The Pension Research Council
Twitter Facebook LinkedIn YouTube Blog
Working Paper

Ricardian Equivalence Under Asymmetric Information

Kent A. Smetters and Shinici Nishiyama

Sign up or sign in to download


Several empirical studies have found that extended household units do not appear to be highly altruistically linked, thereby violating the very premise of the Ricardian Equivalence Hypothesis (REH). This finding has a very strong implication for the effectiveness of fiscal policies that change the allocation of resources between generations. We build a two-sided altruistic-linkage model in which private transfers are made in the presence of two types of shocks: an “observable” shock that is public information (for example, a public redistribution like debt or pay-as-you-go social security) and an “unobservable” shock that is private information (for example, individual wage innovations). Parents and children observe each other’s total income but not each other’s effort level. In the second-best solution, unobservable shocks are only partially shared, whereas, for any utility function satisfying a condition derived herein, observable shocks are fully shared. The model, therefore, can generate the low degree of risk sharing found in previous empirical studies, but REH still holds.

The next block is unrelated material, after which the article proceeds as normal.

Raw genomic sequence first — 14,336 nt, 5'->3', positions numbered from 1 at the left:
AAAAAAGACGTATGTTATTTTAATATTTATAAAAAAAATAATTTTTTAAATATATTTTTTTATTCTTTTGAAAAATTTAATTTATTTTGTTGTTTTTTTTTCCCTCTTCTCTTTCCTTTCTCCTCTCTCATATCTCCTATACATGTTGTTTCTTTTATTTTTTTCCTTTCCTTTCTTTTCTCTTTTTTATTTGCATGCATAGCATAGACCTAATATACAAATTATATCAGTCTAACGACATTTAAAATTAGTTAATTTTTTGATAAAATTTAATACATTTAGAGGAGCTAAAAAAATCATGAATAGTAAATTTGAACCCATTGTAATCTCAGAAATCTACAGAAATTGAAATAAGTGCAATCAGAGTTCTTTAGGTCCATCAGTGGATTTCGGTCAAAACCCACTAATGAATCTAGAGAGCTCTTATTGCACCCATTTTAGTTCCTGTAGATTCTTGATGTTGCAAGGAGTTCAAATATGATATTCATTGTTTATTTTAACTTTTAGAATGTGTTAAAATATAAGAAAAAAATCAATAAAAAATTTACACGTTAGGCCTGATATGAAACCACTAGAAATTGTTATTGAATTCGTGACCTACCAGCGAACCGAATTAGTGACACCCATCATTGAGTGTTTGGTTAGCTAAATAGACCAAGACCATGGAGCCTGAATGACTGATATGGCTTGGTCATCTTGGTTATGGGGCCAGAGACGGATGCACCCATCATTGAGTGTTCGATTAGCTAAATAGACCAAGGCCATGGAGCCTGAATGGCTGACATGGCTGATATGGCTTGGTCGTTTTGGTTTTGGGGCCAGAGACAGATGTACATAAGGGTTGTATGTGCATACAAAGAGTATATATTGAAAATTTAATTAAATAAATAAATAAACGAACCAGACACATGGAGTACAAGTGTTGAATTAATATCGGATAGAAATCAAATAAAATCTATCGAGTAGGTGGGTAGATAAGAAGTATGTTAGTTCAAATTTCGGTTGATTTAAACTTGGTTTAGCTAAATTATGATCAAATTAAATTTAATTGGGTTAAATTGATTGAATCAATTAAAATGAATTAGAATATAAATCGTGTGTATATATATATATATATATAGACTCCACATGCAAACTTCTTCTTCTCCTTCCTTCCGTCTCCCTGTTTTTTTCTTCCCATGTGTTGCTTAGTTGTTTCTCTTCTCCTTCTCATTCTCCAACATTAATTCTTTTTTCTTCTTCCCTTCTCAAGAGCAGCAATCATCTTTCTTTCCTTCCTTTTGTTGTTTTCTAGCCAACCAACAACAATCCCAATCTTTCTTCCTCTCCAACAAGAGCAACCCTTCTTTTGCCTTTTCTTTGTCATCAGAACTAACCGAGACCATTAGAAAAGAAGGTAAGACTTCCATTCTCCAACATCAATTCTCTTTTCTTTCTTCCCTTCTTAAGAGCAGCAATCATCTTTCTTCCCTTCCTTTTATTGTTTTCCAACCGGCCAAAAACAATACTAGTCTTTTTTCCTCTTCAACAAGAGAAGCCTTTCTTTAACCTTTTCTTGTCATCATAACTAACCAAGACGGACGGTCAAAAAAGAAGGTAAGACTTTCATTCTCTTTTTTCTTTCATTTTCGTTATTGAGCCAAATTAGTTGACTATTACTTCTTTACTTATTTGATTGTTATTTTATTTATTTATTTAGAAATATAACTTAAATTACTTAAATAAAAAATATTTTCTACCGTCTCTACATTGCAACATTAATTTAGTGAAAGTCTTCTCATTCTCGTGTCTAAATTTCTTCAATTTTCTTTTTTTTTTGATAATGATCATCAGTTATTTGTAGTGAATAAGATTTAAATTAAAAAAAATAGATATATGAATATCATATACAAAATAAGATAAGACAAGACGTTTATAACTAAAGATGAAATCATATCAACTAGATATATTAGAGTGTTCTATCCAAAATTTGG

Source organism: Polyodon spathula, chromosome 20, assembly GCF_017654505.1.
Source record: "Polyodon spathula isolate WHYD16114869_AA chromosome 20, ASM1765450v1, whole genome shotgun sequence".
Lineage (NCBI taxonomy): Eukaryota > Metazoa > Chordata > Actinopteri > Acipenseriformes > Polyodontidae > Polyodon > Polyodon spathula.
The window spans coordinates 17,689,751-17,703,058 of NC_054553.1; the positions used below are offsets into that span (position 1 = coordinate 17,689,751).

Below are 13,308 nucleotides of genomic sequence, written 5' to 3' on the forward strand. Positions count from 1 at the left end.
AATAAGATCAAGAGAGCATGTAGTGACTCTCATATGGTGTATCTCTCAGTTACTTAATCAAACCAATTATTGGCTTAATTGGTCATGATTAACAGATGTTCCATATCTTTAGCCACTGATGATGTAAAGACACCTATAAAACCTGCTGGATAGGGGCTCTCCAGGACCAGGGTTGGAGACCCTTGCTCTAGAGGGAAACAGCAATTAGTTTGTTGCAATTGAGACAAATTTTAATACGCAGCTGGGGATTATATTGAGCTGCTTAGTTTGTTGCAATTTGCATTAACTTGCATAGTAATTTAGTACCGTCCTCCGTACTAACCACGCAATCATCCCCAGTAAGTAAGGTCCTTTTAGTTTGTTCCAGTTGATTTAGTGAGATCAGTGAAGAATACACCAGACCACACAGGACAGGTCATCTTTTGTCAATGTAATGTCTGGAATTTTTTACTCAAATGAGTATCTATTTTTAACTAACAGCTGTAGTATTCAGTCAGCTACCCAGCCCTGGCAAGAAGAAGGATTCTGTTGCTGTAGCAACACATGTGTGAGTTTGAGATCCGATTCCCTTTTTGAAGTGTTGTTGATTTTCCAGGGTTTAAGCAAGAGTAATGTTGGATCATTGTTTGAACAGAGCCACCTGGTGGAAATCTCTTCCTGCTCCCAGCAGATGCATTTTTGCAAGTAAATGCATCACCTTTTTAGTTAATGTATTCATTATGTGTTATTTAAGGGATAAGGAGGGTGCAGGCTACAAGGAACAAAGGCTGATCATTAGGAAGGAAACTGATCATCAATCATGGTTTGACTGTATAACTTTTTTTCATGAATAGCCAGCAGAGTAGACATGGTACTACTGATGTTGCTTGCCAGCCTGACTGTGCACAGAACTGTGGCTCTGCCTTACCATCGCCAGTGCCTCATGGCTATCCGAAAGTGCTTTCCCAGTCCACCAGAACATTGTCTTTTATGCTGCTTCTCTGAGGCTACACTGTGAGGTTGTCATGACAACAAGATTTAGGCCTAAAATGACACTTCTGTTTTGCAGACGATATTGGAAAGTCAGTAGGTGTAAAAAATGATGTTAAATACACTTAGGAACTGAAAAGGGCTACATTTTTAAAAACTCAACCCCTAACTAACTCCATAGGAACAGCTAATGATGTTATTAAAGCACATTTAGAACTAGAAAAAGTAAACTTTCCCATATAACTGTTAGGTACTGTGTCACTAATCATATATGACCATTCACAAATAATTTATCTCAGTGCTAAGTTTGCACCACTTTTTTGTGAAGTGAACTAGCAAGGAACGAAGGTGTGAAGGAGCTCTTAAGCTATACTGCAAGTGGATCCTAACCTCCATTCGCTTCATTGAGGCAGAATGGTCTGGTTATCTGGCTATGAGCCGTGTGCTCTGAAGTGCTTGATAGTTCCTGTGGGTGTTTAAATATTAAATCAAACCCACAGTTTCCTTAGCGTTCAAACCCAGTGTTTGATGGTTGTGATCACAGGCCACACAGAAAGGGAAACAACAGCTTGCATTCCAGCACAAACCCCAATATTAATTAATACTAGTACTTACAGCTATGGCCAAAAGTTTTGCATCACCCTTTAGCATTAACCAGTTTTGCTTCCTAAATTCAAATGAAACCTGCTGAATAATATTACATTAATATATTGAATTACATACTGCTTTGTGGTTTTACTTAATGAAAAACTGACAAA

[Keywords: Market Shocks, Household, Altruism, Optimal, Hazard, Equilibrium, Symetric, Ricardian]